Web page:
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Child cruelty case hears explaination couple gave for their child’s injuries did not explain the injuries

By Declan Brennan

The explanations given by a couple for the life changing head injuries found on the child did not explain the injuries, a doctor has told a child cruelty trial.

A Dublin based 39-year-old man and his 36-year-old wife have pleaded not guilty to two charges of assault causing serious harm and three charges of child cruelty at the family home in Dublin on dates between June 28 and July 2, 2019.

The child was hospitalised with life changing injuries on July 2, 2019.

The parents, who are originally from north Africa, cannot be named to protect the identity of the child.

On day twelve of the trial at Dublin Circuit Criminal Court, Kieron Sweeney, a consultant neurosurgeon, told Anne Rowland SC, prosecuting, that he examined all the medical notes, photographs and medical reports in relation to the child.

He said he was asked to investigate the possible cause of the injury and whether an alleged delay in seeking medical attention would have any impact on the final clinical outcome.

The court has heard that the parents suggested various explanations to medical staff and gardaí for the child’s head injuries, including a fall from a bike two days earlier to a fall in the shower the day of hospitalisation.

Mr Sweeney said that in his opinion the various explanations provided were not consistent with the injuries. He also said the medical reports were suggestive of non-accidental injuries.

He said that a high velocity injury, such as a crash or falling down stairs, was unlikely to be the cause, but there was evidence of “low velocity” blunt force trauma to the head.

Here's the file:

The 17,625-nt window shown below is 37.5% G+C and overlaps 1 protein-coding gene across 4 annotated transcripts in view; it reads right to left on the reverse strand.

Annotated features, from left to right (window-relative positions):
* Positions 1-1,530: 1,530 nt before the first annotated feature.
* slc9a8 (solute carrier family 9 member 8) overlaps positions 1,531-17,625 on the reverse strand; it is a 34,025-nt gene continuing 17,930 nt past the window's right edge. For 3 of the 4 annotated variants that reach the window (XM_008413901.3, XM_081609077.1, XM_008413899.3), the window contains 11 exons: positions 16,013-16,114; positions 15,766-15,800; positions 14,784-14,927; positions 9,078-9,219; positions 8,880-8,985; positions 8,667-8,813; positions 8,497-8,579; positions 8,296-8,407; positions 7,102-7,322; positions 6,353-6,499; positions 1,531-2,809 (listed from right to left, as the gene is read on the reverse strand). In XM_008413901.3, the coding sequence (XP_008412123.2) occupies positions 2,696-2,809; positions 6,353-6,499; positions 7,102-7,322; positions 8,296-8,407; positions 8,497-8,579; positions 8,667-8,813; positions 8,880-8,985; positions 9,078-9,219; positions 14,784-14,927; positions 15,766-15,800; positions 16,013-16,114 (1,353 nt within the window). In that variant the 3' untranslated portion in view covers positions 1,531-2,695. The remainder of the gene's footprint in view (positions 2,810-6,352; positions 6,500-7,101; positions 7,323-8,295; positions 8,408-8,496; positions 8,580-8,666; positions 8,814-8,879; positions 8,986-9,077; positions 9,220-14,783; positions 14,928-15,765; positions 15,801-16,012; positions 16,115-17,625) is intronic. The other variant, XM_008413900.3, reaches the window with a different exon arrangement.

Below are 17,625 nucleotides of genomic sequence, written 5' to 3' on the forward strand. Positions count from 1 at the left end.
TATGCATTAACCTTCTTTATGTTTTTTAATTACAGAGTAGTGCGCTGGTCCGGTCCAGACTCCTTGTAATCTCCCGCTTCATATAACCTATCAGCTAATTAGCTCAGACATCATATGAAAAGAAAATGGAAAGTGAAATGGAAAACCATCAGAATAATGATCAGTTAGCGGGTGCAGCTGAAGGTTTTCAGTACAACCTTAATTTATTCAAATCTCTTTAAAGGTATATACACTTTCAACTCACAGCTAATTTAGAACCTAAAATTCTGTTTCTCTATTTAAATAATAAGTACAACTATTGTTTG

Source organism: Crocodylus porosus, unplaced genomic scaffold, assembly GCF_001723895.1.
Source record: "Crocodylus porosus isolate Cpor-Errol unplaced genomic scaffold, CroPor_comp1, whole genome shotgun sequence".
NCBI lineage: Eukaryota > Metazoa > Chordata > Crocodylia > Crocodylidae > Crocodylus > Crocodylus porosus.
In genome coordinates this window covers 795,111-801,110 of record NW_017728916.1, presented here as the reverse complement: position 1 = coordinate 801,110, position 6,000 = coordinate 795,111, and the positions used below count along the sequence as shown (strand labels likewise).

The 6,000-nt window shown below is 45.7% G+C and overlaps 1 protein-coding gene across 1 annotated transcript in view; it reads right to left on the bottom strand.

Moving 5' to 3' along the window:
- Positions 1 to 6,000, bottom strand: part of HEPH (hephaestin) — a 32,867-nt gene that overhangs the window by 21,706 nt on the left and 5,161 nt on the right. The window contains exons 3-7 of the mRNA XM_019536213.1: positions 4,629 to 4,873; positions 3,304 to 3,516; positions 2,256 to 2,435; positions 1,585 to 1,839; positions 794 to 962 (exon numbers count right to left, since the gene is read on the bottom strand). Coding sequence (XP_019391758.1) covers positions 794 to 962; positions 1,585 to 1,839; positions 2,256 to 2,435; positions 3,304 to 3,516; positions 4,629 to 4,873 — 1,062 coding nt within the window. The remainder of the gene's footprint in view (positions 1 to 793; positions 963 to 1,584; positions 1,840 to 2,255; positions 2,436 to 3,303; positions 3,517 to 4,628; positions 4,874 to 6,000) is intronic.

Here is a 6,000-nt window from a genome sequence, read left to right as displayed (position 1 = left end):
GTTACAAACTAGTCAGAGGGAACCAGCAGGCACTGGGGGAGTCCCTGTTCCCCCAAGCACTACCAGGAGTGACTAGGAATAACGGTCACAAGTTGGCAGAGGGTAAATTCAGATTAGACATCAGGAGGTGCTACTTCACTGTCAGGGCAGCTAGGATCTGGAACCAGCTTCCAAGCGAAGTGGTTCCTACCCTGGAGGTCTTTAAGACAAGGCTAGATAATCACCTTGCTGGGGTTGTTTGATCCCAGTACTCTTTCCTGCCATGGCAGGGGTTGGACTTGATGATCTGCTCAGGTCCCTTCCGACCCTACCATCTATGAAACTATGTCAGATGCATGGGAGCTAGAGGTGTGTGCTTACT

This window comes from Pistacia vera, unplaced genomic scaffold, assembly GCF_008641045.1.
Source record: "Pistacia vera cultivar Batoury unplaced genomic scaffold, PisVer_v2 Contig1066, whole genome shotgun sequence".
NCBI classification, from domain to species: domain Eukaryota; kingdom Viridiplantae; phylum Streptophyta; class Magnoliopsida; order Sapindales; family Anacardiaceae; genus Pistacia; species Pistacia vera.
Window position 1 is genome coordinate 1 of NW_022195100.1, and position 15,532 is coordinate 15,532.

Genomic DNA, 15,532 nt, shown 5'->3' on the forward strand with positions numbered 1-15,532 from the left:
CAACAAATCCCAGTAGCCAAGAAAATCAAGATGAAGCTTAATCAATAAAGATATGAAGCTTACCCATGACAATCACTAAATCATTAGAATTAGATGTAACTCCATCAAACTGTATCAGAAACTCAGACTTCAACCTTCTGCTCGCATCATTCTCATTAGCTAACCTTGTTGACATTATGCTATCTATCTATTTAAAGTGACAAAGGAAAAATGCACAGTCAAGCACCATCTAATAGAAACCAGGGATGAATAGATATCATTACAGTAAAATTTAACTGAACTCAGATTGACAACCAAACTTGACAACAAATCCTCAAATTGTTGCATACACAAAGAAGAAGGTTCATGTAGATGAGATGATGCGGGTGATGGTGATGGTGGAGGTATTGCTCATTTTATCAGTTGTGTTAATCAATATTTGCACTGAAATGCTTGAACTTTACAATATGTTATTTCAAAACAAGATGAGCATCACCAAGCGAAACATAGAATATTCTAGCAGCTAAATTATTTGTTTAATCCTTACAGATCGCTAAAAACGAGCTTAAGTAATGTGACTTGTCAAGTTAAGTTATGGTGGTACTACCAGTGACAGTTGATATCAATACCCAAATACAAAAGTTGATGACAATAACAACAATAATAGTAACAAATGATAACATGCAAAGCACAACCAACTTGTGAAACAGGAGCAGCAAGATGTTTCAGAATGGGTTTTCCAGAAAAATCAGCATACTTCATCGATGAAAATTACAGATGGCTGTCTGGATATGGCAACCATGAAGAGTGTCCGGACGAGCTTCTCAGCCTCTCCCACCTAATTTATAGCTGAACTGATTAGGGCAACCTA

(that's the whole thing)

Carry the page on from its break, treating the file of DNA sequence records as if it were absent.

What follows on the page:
With reference to the various lacerations, bruisings and burns, he said that the distribution around the body and the symmetrical pattern made self-harm an unlikely cause. He said that hand dominance means that self-harm is unlikely to be inflicted symmetrically.

He said that he identified a secondary injury caused by the reduction of oxygen supply to the brain which resulted from damage to blood vessels in the brain as a result of the initial trauma. He said this could indicate excessive shaking of the head.

Asked about the impact of allegedly failing to seeking medical attention from the possible first evidence of unconsciousness at 3.30pm until 9.59pm, the medical expert said it was hard to quantify exactly but that “there would be a lot poorer outcome than somebody who receives prompt medical attention”.

He said that there is a golden hour in which it has been shown there is a chance to improve the patient’s situation and that outside of this the majority of people do not benefit from treatment.

He agreed with James Dwyer SC, defending the father, that the secondary injury could have occurred at the same time as the initial trauma and that “delay was possibly not a cause”.

Jennifer Ryan, a forensic scientist, told the court that she examined hairs found in blood on the floor of the family home bathroom. She said they were characteristic of human hair and that the roots were “visibly distorted”.

She said it was her view that the hairs had been pulled from somebody’s head. She said it was not possible to test the hairs for DNA because they were contaminated by the blood.

The trial continues before Judge Martin Nolan and a jury.

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